He can look good on the field at times, but put him up against good corners or have him get hit by a safety and you can be sure that we'll start seeing a huge regression.
As a fantasy owner, you want to be on the lookout for this year's breakout player, and everyone will want that guy.
Unfortunately, that guy will not be Ginn.
The good news is that, according to ESPN.com's Pat Yasinskas, the Panthers might finally be running a more traditional—and from a fantasy standpoint, more productive—running game.
The bad news is that Jonathan Stewart is battling ankle injuries already.
Could this be the year for DeAngelo Williams to return to prominence in the fantasy football world? You have to admit, for a guy who's paid as well as Williams, he's criminally underused.
Stewart has tremendous talent too, and there isn't a worry (yet) that he will miss training camp or the start of the season. But if he does, Williams has proven that he can play very well.
Coupled with the supposed "straightforward" scheme, Williams could be a fringe No. 1 fantasy running back.
We have to watch Stewart's progress as we hit camp and the preseason, but we may have a clear leader in the backfield if he isn't ready to go.
It staggers the mind that, given how bad his quarterbacks have been throughout the last few years, Larry Fitzgerald has still been a productive receiver.
With new head coach Bruce Arians in town, along with quarterback Carson Palmer, he could put up better numbers than he has in years—or maybe ever.
As ESPN.com's Mike Sando points out in an excellent piece about expectations for Fitzgerald, Arians fired up Reggie Wayne when people thought he was done last year. He could do the same for Fitzgerald.
The Arizona receiver certainly has a lot more left in the tank than Wayne did. The problem has been, and remains, that the rest of the offense is lackluster.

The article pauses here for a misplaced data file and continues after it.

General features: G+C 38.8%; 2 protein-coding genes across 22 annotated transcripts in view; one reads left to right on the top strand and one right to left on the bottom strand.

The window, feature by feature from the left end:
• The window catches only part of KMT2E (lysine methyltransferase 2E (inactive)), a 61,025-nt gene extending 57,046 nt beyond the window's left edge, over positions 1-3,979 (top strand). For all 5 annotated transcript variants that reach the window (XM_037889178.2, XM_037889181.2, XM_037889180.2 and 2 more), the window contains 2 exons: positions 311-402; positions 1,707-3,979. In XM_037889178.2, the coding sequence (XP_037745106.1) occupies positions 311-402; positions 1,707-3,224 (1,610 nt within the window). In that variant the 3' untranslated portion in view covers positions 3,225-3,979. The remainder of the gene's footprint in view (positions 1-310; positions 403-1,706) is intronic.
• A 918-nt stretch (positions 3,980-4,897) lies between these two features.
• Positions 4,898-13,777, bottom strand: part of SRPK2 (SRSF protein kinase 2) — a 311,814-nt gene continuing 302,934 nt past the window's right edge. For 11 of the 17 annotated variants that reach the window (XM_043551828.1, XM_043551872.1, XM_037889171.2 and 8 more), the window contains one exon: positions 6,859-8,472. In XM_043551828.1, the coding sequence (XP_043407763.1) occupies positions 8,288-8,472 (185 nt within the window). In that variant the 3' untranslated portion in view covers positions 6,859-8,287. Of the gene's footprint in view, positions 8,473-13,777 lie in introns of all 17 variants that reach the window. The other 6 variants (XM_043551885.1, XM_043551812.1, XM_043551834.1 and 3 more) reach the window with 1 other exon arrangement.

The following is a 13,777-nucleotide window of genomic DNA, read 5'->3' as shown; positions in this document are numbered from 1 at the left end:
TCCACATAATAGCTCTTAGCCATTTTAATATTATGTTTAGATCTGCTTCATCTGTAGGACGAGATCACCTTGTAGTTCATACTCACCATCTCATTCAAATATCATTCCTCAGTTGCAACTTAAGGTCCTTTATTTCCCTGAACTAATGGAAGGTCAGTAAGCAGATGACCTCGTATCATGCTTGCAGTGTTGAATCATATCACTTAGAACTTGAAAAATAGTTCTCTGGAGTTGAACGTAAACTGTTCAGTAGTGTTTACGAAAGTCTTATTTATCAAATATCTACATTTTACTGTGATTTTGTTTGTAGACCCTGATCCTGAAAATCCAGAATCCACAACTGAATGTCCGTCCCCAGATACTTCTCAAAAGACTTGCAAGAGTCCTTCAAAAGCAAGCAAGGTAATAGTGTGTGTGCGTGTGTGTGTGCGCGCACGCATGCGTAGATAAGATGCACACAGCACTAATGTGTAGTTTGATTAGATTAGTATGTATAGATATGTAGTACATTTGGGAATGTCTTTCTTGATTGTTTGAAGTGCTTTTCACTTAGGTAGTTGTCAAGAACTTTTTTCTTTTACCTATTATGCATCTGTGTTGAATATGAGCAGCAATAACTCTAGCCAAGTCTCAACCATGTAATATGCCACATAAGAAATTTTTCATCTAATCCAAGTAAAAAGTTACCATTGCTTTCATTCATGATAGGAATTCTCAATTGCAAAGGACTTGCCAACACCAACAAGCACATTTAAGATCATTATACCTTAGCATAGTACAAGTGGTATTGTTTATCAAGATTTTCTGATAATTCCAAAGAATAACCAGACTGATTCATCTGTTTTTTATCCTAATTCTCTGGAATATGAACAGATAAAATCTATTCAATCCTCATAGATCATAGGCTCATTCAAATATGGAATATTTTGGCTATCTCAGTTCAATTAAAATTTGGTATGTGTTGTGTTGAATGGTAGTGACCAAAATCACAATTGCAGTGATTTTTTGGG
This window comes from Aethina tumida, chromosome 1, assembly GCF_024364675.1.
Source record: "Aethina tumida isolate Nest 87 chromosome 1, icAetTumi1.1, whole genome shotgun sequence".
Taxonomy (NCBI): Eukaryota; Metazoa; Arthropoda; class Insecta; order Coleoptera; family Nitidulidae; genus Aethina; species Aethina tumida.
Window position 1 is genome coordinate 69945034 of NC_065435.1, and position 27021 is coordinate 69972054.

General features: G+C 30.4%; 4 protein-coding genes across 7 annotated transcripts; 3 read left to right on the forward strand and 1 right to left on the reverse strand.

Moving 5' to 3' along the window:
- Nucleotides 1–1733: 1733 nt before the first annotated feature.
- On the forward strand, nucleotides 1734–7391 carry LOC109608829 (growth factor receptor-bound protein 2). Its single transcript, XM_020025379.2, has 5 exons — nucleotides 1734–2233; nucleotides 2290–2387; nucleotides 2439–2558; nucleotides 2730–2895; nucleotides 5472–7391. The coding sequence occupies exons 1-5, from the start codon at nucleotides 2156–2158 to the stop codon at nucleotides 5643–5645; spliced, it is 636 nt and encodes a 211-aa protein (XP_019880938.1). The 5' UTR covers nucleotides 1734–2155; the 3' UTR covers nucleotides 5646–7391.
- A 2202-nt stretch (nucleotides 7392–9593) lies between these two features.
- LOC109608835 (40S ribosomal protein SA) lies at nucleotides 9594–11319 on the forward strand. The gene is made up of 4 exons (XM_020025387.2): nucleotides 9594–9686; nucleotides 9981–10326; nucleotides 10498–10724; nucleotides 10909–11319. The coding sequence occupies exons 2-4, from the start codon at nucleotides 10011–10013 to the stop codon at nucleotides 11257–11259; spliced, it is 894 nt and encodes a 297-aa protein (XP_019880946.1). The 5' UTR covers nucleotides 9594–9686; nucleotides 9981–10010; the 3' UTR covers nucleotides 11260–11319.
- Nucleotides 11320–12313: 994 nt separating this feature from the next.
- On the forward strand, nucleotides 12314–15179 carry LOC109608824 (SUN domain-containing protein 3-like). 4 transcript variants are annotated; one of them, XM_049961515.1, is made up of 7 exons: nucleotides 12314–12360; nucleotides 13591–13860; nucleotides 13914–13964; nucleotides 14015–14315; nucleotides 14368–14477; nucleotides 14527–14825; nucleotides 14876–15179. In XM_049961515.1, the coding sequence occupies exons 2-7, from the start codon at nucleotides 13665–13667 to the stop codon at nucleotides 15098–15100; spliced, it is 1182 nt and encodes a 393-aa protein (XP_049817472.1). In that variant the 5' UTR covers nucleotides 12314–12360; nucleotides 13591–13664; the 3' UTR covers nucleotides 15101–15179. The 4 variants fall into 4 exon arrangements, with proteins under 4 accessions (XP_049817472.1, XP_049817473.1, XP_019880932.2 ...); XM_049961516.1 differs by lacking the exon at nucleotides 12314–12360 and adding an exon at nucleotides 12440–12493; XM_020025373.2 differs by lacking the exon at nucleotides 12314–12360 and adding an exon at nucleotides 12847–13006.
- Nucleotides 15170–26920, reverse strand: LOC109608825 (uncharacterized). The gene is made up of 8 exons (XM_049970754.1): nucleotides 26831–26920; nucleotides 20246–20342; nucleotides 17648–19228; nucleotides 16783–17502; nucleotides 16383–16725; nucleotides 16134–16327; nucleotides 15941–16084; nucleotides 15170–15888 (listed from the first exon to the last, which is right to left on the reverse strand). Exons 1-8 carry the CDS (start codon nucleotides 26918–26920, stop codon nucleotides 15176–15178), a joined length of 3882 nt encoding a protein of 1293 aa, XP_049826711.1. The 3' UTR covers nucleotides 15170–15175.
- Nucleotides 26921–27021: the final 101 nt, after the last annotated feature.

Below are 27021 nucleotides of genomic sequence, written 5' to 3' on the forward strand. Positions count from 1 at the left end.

Palmer isn't an elite quarterback. In fact, you can argue that he's incredibly mediocre. He can throw the ball well enough and find Fitzgerald, though. It all comes down to whether or not the offensive line can give him the time to do it. If they can, Fitzgerald will see a lot of Palmer passes thrown his way.
Even this slight bump in quality under center could make Fitzgerald's numbers go sky high in 2013.
Despite the fact that I just picked him up in a fantasy draft, I have some concerns about Trent Richardson heading into this season.
The second-year back can add a pulled shin muscle to the laundry list of bumps and bruises that he has had in his first year-and-a-half as an NFL running back.
As ESPN.com's Jamison Hensley points out, Richardson has yet to play healthy and may never do so.
He will hopefully be right by training camp, but if he isn't, you have to worry about him.
As it stands, you might want to make sure you have a very solid backup for Richardson in case he misses a few games in the 2013 season.
We already suspected that the second-round pick out of Wisconsin was going to see a lot of action, but the Broncos cutting ties with Willis McGahee last week makes it almost certain. Ronnie Hillman will get work to be sure, and Ball was always going to get a big share as well. This move just clears the way for the three remaining backs on the roster.
Ball is a versatile, hard-hitting back. He'll probably give way to Hillman on third down while his pass protection gets up to snuff, but he should see a ton of carries and no stacked fronts due to Peyton Manning and the team's passing offense.
Ball could have a tremendous rookie season.
I've been a fan of Brandon Gibson's potential ever since I met him as he was training for the 2009 draft at Elite Athletics in Los Angeles.
He's just never quite found the right spot. He looked solid at times in St. Louis, but he still seemed to be missing something.
He might have finally found his place in Miami. According to ESPN.com's James Walker, since the Dolphins traded Davone Bess to Cleveland, Gibson has played inside and has really hit his stride in minicamp.
Currently, he's stuck behind Mike Wallace and Brian Hartline on the depth chart, and he might have to contend with tight end Dustin Keller as well. That said, if Gibson can be consistent with his hands (an issue he had at times with the Rams), he could become a trusted target for second-year quarterback Ryan Tannehill.
So he is definitely worth keeping an eye on.
Elsewhere, Walker also reports that all three running backs in Miami have been mediocre at best and just flat-out bad at worst. You would expect Mike Gillislee to struggle a little as a rookie, but Daniel Thomas and Lamar Miller have no excuse. Thomas is especially on a short rope, as he was terrible at times in 2012.
The hope is that, minus the pads and against a good run defense with a shaky offensive line, we just did not see these running backs at their best. However, it's enough of a concern to make fantasy owners watch the Miami backfield very carefully.
What did you take away from minicamps this past month? Let us know in the comments below.
Andrew Garda is the former NFC North Lead Writer and a current NFL analyst and video personality for Bleacher Report. He is also a member of the fantasy football staff at Footballguys and the NFL writer at CheeseheadTV.com. You can follow him at @andrew_garda on Twitter.